nMin1Factorial = factorial<T>(nMin1)
returnFactorial = mul<T>(altN, nMin1Factorial)

return returnOne | returnFactorial
}

Right off the bat we are introducing a new language concept. The line that says import Qupla is used to import all types, LUTs, and functions that are defined in the Qupla module.

The import statement

The import statement is very convenient because it enables us to use basic entities that were defined elsewhere without having to recreate or copy/paste each one separately into this source file.

Instead, with one import statement we can reference all of the standard types, LUTs, and functions that a module provides at once. In addition, such a module can be pre-compiled once and then stored somewhere for quick retrieval without need for lengthy re-compilation.

A module in Qupla is simply a file system folder that holds a number of Qupla source files. Within the module folder, source files can be grouped using sub-folders. The name of the folder is the module name. If you need to import a module from within another module you only need to use an import statement in one of the source files of the module that wants to import. It’s okay to have multiple sources reference the same module with an import statement, but the module will be imported only once, so it is not necessary.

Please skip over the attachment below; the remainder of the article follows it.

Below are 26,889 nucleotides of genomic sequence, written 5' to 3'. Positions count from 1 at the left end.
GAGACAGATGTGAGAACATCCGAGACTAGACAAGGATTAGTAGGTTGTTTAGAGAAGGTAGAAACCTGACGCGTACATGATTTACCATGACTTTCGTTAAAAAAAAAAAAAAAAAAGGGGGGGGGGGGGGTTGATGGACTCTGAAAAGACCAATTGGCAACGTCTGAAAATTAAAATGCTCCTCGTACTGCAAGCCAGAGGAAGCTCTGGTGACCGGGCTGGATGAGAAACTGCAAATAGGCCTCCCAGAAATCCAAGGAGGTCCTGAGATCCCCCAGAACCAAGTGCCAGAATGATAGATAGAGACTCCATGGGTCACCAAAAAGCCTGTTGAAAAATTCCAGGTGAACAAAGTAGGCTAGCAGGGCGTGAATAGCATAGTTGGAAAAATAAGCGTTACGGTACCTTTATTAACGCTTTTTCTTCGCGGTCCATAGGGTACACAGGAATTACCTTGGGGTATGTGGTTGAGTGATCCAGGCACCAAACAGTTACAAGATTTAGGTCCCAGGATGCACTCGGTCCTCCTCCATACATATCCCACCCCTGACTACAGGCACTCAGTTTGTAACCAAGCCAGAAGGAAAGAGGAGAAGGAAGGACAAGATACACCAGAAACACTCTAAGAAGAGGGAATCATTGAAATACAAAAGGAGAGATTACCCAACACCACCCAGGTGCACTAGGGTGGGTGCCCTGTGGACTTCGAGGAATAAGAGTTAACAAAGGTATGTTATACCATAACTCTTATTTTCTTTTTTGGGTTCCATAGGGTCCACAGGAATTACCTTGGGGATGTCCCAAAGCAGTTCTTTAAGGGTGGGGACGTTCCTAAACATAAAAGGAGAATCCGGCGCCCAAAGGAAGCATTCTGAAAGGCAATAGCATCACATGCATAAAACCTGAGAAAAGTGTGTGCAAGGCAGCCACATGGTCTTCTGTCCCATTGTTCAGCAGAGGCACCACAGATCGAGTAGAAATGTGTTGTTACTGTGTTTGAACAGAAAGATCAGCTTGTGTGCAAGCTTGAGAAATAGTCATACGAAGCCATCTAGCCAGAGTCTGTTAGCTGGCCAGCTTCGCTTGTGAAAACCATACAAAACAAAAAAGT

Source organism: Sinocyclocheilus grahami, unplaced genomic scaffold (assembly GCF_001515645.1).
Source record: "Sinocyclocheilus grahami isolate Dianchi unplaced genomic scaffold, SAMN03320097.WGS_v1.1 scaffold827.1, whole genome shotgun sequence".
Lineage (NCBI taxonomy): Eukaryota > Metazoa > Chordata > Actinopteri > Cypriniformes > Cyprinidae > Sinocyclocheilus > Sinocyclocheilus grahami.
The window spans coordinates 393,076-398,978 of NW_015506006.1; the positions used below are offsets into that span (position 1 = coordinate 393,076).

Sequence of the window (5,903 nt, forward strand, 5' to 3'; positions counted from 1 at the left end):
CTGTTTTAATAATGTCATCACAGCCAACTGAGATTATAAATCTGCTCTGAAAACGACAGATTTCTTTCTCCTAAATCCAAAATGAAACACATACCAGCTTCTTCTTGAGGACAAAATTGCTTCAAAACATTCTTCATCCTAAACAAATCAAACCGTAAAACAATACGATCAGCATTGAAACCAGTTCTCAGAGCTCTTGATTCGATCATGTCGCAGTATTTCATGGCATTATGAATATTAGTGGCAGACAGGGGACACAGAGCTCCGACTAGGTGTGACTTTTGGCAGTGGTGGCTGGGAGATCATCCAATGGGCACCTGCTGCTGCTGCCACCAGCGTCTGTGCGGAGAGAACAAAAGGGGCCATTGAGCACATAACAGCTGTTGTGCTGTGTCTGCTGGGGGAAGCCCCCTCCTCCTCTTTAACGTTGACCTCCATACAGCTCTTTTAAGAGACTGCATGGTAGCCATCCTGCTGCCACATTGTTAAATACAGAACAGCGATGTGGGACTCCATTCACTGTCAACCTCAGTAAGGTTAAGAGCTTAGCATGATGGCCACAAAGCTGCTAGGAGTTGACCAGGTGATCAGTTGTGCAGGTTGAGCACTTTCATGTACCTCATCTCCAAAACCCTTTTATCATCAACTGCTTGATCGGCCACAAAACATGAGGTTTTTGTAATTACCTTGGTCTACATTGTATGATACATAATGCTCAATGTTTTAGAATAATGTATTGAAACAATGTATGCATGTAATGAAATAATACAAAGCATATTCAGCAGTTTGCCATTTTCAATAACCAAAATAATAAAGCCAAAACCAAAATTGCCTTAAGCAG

Module Qupla is our standard library for the Qupla language. It contains a number of helper functions, like nullifyTrue() and all(), integer math functions like add(), sub(), mul(), and div(), equivalent floating point math functions, and an ever-growing number of other assorted functions that are used often in code, like the min() and max() functions discussed in part 4 of this series. You will also find the standard types and standard LUTs we covered in part 2 of this series. In fact, you will find that most of the examples we used in the previous parts are present in this module.

Exploring the factorial function

Okay, back to the factorial() function. As you can see we decided to create a function template for it. That way we can decide later what the proper trit vector size for our function is, depending on what maximum factorial we want to be able to compute. And because we have quite the eclectic range of integer sizes we should be able to go well beyond the 64-bit long integer from the C-based example.

In fact, with a Huge (81 trits) integer we can go up to 33!, and when using Hash (243 trits) as an integer trit vector we even get to go up to 78!, which turns out to be exactly 11,324,281,178,206,297,831,457,521,158,732,046,228,731,749,579,488,251,990,048,962,825,668,835,325,234,200,766,245,086,213,177,344,000,000,000,000,000,000, or about 1.132428 * 10^115…